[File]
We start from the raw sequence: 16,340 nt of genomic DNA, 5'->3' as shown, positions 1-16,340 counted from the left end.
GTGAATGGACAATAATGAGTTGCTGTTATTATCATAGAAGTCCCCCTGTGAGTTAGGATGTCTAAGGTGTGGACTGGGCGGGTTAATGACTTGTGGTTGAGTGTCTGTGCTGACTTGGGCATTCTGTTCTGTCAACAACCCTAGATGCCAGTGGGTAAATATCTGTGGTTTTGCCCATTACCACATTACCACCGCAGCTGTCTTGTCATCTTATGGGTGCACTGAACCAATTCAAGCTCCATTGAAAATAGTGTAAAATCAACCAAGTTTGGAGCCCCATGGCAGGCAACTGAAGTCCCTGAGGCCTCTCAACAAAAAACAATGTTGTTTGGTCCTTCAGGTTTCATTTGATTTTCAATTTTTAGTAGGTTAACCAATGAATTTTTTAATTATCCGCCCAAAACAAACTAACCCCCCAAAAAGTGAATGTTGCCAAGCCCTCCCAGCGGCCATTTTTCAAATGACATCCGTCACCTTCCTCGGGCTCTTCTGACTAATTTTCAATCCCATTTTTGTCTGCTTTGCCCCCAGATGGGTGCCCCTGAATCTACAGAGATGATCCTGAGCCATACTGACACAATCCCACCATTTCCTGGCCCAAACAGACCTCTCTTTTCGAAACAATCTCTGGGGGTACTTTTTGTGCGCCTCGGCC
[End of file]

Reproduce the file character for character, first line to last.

We start from the raw sequence: 16,340 nt of genomic DNA, 5'->3' as shown, positions 1-16,340 counted from the left end.
GTGAATGGACAATAATGAGTTGCTGTTATTATCATAGAAGTCCCCCTGTGAGTTAGGATGTCTAAGGTGTGGACTGGGCGGGTTAATGACTTGTGGTTGAGTGTCTGTGCTGACTTGGGCATTCTGTTCTGTCAACAACCCTAGATGCCAGTGGGTAAATATCTGTGGTTTTGCCCATTACCACATTACCACCGCAGCTGTCTTGTCATCTTATGGGTGCACTGAACCAATTCAAGCTCCATTGAAAATAGTGTAAAATCAACCAAGTTTGGAGCCCCATGGCAGGCAACTGAAGTCCCTGAGGCCTCTCAACAAAAAACAATGTTGTTTGGTCCTTCAGGTTTCATTTGATTTTCAATTTTTAGTAGGTTAACCAATGAATTTTTTAATTATCCGCCCAAAACAAACTAACCCCCCAAAAAGTGAATGTTGCCAAGCCCTCCCAGCGGCCATTTTTCAAATGACATCCGTCACCTTCCTCGGGCTCTTCTGACTAATTTTCAATCCCATTTTTGTCTGCTTTGCCCCCAGATGGGTGCCCCTGAATCTACAGAGATGATCCTGAGCCATACTGACACAATCCCACCATTTCCTGGCCCAAACAGACCTCTCTTTTCGAAACAATCTCTGGGGGTACTTTTTGTGCGCCTCGGCC